It had been ten years since my twenty-third birthday; ten years I’d spent becoming a professional success, a loving wife and mother, an adult. Almost everything in my life had changed, except for the fact that I could still stand there, staring in a mirror, seeing nothing but everything that is wrong with me, ripping myself apart.
Then I remembered one of the reasons I came to Sesame Place to celebrate my birthday and make a point to come every summer. It’s not just that the kids are happy, or because perhaps I really do enjoy that “Elmo Rocks!” show a bit too much. It’s that every woman who walks through the gates has given birth at least once. When I was twenty-three and at a water park, I was so worried that if I sat down, people would see that my belly had a tiny little paunch. But to agonize over my imperfections here, in the ranks of thousands of women who not only understand why I’m not perfect, but likely don’t even notice my body because they’re too busy picking their own apart when they’re in the bathroom washing pee off their feet? Who cares that I don’t look like I did ten years ago? At Sesame Place, I can go on water slides without obsessing over what my ass looks like!
I walked out of that bathroom and proceeded to go on every single water slide there. Twice. And it was more awesome than I could have ever hoped for.
I’m not twenty-three anymore, and I don’t want to be. I don’t want to be unable to sleep at night, wondering what my place is in the world, worrying about how I’m supposed to be an adult when I feel like I don’t know what I’m doing. No, I’m in my thirties now, and I’m completely okay with the fact that I still don’t know what I’m doing. I’m making this crap up as I go along, and not only do I suspect that’s the entire point of it all, but I’m also absolutely certain it’s a lot more fun this way.
I don’t want to be twenty-three when I felt miserable, insecure, and unloved. My body is imperfect because I might actually have too much love. My kids love me when I’m out closing business deals like a winner, or yelling at them to go on a twenty-foot spinning purple caterpillar in an amusement park because I said so, or crying in a ball on the sofa because I saw a sad commercial for yogurt. I’m the one they will barge into the bathroom on when they get so utterly excited about something — like they “saw a bird” — that I absolutely, positively have to be the first person they tell. I’m the one they will both simultaneously sleep on top of, like a mattress, when they get scared in the middle of the night and need to know they’re safe. I can’t remember the names of anyone who slept on top of me when I was twenty-three.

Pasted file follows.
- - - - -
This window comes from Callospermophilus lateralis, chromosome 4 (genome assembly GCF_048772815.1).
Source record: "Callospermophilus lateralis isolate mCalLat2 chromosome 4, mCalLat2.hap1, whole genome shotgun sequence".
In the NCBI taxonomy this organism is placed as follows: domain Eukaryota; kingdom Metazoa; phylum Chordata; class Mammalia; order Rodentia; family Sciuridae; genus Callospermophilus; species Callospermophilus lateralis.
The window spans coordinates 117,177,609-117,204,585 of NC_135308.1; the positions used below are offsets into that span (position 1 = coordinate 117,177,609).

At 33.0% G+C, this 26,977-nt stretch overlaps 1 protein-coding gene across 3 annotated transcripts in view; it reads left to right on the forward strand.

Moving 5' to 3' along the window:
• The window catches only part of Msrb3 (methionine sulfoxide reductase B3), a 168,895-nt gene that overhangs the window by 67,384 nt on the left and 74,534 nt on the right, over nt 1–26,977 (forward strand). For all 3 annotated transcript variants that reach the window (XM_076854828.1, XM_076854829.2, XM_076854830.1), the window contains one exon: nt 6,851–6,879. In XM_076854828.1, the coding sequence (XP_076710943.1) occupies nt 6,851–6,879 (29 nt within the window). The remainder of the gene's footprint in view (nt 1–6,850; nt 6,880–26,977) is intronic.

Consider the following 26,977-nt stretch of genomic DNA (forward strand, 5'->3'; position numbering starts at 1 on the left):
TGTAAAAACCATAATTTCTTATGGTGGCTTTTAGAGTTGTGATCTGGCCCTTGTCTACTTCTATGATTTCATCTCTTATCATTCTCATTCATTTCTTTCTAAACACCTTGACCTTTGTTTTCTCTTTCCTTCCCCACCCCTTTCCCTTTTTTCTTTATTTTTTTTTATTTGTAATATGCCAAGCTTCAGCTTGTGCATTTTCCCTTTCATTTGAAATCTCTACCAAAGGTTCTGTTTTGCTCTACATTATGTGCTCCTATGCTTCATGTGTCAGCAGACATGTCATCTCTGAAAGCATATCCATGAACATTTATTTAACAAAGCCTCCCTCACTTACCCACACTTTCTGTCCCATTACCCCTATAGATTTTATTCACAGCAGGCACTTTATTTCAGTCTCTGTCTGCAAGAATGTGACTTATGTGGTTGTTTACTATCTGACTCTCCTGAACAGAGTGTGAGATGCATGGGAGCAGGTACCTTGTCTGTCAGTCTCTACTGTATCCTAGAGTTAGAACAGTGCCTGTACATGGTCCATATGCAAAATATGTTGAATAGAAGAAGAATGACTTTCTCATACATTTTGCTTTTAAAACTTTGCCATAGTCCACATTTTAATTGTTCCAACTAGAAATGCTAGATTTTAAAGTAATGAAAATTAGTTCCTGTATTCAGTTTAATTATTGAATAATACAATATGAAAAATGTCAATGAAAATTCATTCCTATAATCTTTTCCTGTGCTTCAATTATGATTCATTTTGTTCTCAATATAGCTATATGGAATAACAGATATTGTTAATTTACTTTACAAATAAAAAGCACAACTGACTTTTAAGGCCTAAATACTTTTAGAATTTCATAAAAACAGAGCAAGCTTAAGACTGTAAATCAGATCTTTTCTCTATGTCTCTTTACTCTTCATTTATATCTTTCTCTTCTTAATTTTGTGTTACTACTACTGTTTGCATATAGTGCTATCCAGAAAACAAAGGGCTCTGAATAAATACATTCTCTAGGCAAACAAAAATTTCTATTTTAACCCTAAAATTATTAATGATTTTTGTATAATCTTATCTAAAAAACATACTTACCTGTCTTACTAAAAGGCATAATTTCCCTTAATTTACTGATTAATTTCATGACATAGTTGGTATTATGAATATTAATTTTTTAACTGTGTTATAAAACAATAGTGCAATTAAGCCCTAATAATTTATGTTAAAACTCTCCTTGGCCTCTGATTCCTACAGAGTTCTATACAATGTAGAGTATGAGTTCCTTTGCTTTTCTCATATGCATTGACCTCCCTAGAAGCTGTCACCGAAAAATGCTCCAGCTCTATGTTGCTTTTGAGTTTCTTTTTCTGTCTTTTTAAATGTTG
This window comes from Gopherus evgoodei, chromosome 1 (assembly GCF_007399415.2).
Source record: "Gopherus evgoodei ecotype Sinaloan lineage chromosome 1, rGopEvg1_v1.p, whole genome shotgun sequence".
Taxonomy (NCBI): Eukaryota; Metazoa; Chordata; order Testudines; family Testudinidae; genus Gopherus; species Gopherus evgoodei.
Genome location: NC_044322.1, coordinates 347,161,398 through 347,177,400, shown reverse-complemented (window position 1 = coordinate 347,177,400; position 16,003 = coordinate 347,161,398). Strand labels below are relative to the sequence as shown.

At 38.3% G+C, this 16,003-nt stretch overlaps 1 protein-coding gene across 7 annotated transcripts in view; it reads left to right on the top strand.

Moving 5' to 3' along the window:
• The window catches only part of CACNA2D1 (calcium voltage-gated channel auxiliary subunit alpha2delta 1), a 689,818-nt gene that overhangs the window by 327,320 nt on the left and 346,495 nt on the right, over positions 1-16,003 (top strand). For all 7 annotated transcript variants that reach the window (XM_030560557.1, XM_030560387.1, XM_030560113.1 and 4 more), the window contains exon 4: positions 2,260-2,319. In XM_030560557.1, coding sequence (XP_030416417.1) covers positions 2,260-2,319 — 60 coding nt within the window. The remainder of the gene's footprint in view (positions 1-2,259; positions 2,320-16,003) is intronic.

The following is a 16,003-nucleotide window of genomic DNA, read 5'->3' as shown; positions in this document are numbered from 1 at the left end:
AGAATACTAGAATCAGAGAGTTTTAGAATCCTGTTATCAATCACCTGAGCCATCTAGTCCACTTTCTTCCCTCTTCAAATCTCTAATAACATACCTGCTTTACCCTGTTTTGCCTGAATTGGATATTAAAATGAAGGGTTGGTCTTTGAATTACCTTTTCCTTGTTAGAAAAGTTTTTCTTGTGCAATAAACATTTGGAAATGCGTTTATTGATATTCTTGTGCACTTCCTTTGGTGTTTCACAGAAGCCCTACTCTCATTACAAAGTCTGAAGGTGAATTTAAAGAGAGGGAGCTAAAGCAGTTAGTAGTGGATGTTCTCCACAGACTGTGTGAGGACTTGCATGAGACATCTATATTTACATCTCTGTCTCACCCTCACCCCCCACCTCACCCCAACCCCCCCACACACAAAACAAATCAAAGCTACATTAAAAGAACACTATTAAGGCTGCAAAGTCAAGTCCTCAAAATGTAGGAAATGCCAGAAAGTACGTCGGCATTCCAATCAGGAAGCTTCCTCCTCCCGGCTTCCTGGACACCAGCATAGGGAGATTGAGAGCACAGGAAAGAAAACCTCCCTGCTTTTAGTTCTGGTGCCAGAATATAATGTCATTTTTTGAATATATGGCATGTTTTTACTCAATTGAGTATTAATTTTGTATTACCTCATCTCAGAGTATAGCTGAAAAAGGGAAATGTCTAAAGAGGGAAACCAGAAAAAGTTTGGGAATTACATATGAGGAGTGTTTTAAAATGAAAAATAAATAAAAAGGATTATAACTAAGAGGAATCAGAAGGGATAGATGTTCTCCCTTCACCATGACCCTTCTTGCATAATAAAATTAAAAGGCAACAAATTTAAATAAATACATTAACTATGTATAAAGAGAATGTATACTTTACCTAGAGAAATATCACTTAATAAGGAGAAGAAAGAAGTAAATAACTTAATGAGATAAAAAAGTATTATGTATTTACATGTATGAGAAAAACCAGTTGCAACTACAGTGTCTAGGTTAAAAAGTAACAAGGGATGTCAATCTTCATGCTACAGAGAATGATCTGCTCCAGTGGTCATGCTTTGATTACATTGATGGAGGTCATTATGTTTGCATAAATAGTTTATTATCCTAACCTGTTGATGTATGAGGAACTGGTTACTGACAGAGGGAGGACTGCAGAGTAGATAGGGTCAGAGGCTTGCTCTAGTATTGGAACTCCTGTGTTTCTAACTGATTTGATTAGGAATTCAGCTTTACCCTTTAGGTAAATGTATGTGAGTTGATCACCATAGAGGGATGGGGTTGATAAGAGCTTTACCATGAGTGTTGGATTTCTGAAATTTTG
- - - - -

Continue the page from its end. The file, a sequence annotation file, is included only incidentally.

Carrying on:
When I was twenty-three, I didn’t get to hang out with my best friend every day. At thirty-three, I have a husband who, despite my loud objections, thinks I’m getting more beautiful as the years march on; a husband who still makes juvenile noises every time I’m getting undressed; a husband who occasionally likes to snuggle up with me in bed, watch Major League, and eat a pie.
I have the sort of life where a man loves me more for who I am, what I know, and what I dream of, than for my BMI, and he lets me eat pie in bed on a semi-regular basis. Why in God’s name am I complaining about getting older?
I was told my teenage years would be the best years of my life, and they were anything but. Same for my twenties. My thirties, however, have made me realize that there will never be a set “best days of my life,” because even though what I see in the mirror might not be perfect, everything outside of it seems to get a little bit more perfect every single day.
Of the few things I know, one of them is that the best days are all the ones that are stretched out ahead of you. Sometimes, it takes a strange child peeing on you at Sesame Place to make that abundantly clear.